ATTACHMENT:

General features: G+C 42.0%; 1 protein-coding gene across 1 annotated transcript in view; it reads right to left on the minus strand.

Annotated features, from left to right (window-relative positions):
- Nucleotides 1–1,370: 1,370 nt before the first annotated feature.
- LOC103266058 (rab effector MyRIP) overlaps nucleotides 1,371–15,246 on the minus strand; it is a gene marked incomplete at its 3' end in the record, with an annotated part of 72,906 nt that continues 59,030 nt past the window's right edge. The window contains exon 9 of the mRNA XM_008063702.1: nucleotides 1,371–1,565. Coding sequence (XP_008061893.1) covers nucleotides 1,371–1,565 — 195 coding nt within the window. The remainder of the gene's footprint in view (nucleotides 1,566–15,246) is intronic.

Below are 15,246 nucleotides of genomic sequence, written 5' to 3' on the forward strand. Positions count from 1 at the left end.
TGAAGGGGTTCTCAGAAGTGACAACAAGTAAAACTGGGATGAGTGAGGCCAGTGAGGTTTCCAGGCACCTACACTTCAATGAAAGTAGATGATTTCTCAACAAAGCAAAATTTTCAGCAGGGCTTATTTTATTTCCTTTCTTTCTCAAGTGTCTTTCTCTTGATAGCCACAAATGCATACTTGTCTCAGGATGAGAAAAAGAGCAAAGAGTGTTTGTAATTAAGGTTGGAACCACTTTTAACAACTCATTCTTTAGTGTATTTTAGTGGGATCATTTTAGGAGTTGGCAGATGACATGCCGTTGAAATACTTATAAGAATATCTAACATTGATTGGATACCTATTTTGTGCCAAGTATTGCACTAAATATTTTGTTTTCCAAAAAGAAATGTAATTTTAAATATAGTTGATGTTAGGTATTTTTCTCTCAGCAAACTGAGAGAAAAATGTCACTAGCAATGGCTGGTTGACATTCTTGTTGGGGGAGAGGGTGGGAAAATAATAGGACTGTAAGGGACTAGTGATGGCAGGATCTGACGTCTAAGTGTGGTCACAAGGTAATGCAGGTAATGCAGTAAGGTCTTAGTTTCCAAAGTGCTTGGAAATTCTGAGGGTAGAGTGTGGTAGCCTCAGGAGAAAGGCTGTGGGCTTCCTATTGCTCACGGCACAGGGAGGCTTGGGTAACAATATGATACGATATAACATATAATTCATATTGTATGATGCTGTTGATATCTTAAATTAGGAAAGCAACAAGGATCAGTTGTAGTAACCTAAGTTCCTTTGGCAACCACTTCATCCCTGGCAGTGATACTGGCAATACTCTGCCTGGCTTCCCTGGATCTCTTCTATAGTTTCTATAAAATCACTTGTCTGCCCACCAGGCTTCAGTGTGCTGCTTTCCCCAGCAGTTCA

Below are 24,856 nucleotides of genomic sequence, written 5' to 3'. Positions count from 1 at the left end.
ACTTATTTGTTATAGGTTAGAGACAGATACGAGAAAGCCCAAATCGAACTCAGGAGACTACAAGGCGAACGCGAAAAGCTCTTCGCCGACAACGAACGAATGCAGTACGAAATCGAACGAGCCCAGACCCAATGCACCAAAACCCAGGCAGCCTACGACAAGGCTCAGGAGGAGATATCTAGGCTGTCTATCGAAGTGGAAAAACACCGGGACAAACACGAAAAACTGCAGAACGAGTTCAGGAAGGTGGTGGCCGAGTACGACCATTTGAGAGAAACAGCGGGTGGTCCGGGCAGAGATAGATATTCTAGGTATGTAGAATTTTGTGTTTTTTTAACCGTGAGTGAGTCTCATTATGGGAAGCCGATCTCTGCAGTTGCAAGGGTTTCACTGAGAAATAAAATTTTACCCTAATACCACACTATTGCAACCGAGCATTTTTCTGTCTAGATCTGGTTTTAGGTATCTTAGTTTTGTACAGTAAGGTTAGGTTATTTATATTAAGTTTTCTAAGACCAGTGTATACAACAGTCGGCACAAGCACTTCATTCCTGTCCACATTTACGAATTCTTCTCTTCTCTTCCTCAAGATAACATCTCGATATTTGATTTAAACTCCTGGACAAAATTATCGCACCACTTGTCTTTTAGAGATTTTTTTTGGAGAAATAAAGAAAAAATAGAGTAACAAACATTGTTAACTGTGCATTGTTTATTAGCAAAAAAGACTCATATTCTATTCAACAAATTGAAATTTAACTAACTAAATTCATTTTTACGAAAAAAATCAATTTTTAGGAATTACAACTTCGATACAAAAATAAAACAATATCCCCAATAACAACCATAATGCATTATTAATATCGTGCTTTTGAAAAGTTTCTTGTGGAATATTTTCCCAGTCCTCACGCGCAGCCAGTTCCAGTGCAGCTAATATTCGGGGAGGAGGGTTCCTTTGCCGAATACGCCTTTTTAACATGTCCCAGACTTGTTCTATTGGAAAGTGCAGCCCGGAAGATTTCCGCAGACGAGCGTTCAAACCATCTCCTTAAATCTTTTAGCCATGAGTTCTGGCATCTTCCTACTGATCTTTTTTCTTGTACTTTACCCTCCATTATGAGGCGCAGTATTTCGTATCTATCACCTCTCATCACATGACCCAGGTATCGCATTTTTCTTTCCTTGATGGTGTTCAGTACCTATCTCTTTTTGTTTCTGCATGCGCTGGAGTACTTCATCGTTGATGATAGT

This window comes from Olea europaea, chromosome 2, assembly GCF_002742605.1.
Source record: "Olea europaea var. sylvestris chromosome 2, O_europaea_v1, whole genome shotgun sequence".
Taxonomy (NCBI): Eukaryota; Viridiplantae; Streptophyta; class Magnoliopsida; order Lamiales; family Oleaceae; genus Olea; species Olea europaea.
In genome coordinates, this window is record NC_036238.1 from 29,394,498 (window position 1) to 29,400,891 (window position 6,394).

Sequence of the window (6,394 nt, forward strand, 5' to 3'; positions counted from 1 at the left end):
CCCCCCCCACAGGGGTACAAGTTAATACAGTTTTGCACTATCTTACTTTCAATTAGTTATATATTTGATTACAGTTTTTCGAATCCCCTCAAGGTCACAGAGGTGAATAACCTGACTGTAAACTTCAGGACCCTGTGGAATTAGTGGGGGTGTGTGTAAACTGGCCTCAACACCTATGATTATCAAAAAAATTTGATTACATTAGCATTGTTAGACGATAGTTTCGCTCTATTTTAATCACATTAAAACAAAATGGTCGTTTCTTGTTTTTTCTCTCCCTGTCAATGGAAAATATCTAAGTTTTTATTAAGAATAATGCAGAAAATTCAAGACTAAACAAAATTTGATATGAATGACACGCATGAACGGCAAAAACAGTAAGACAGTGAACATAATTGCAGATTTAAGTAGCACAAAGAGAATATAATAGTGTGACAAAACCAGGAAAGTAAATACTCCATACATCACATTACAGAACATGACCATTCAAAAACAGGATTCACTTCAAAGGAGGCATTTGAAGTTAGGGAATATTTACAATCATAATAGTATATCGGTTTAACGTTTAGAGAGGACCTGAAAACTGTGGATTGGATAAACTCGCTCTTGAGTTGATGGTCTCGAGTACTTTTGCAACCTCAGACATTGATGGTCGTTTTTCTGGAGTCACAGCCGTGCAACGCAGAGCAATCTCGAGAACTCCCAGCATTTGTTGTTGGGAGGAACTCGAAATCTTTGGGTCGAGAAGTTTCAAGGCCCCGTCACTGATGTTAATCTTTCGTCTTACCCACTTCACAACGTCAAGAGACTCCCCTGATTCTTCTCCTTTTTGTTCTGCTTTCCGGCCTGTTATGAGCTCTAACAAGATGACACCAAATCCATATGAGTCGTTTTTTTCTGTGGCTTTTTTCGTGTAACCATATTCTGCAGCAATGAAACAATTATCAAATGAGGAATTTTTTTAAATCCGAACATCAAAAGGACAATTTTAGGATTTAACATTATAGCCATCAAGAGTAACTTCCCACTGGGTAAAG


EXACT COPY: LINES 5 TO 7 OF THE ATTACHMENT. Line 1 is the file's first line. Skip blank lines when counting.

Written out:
Below are 15,246 nucleotides of genomic sequence, written 5' to 3' on the forward strand. Positions count from 1 at the left end.
TGAAGGGGTTCTCAGAAGTGACAACAAGTAAAACTGGGATGAGTGAGGCCAGTGAGGTTTCCAGGCACCTACACTTCAATGAAAGTAGATGATTTCTCAACAAAGCAAAATTTTCAGCAGGGCTTATTTTATTTCCTTTCTTTCTCAAGTGTCTTTCTCTTGATAGCCACAAATGCATACTTGTCTCAGGATGAGAAAAAGAGCAAAGAGTGTTTGTAATTAAGGTTGGAACCACTTTTAACAACTCATTCTTTAGTGTATTTTAGTGGGATCATTTTAGGAGTTGGCAGATGACATGCCGTTGAAATACTTATAAGAATATCTAACATTGATTGGATACCTATTTTGTGCCAAGTATTGCACTAAATATTTTGTTTTCCAAAAAGAAATGTAATTTTAAATATAGTTGATGTTAGGTATTTTTCTCTCAGCAAACTGAGAGAAAAATGTCACTAGCAATGGCTGGTTGACATTCTTGTTGGGGGAGAGGGTGGGAAAATAATAGGACTGTAAGGGACTAGTGATGGCAGGATCTGACGTCTAAGTGTGGTCACAAGGTAATGCAGGTAATGCAGTAAGGTCTTAGTTTCCAAAGTGCTTGGAAATTCTGAGGGTAGAGTGTGGTAGCCTCAGGAGAAAGGCTGTGGGCTTCCTATTGCTCACGGCACAGGGAGGCTTGGGTAACAATATGATACGATATAACATATAATTCATATTGTATGATGCTGTTGATATCTTAAATTAGGAAAGCAACAAGGATCAGTTGTAGTAACCTAAGTTCCTTTGGCAACCACTTCATCCCTGGCAGTGATACTGGCAATACTCTGCCTGGCTTCCCTGGATCTCTTCTATAGTTTCTATAAAATCACTTGTCTGCCCACCAGGCTTCAGTGTGCTGCTTTCCCCAGCAGTTCA

Below are 24,856 nucleotides of genomic sequence, written 5' to 3'. Positions count from 1 at the left end.